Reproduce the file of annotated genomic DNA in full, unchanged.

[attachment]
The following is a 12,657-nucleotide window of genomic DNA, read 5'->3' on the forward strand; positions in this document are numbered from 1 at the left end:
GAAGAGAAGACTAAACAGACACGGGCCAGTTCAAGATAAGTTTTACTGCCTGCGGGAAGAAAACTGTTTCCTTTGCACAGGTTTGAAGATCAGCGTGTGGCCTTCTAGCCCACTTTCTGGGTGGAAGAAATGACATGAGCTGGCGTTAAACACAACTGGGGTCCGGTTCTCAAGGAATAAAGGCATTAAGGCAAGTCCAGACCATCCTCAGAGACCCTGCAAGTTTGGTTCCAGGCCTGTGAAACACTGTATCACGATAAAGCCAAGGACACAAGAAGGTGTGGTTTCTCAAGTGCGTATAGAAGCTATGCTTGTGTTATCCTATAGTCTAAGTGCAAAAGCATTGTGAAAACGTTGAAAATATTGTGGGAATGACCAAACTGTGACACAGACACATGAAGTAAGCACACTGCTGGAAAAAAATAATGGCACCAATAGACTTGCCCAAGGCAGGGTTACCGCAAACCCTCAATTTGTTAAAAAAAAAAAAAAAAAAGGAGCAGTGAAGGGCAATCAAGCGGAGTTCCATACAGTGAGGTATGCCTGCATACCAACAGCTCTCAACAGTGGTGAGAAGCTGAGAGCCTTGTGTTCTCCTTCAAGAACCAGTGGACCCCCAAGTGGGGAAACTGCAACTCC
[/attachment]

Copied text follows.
The following is a 12,657-nucleotide window of genomic DNA, read 5'->3' on the forward strand; positions in this document are numbered from 1 at the left end:
GAAGAGAAGACTAAACAGACACGGGCCAGTTCAAGATAAGTTTTACTGCCTGCGGGAAGAAAACTGTTTCCTTTGCACAGGTTTGAAGATCAGCGTGTGGCCTTCTAGCCCACTTTCTGGGTGGAAGAAATGACATGAGCTGGCGTTAAACACAACTGGGGTCCGGTTCTCAAGGAATAAAGGCATTAAGGCAAGTCCAGACCATCCTCAGAGACCCTGCAAGTTTGGTTCCAGGCCTGTGAAACACTGTATCACGATAAAGCCAAGGACACAAGAAGGTGTGGTTTCTCAAGTGCGTATAGAAGCTATGCTTGTGTTATCCTATAGTCTAAGTGCAAAAGCATTGTGAAAACGTTGAAAATATTGTGGGAATGACCAAACTGTGACACAGACACATGAAGTAAGCACACTGCTGGAAAAAAATAATGGCACCAATAGACTTGCCCAAGGCAGGGTTACCGCAAACCCTCAATTTGTTAAAAAAAAAAAAAAAAAAGGAGCAGTGAAGGGCAATCAAGCGGAGTTCCATACAGTGAGGTATGCCTGCATACCAACAGCTCTCAACAGTGGTGAGAAGCTGAGAGCCTTGTGTTCTCCTTCAAGAACCAGTGGACCCCCAAGTGGGGAAACTGCAACTCC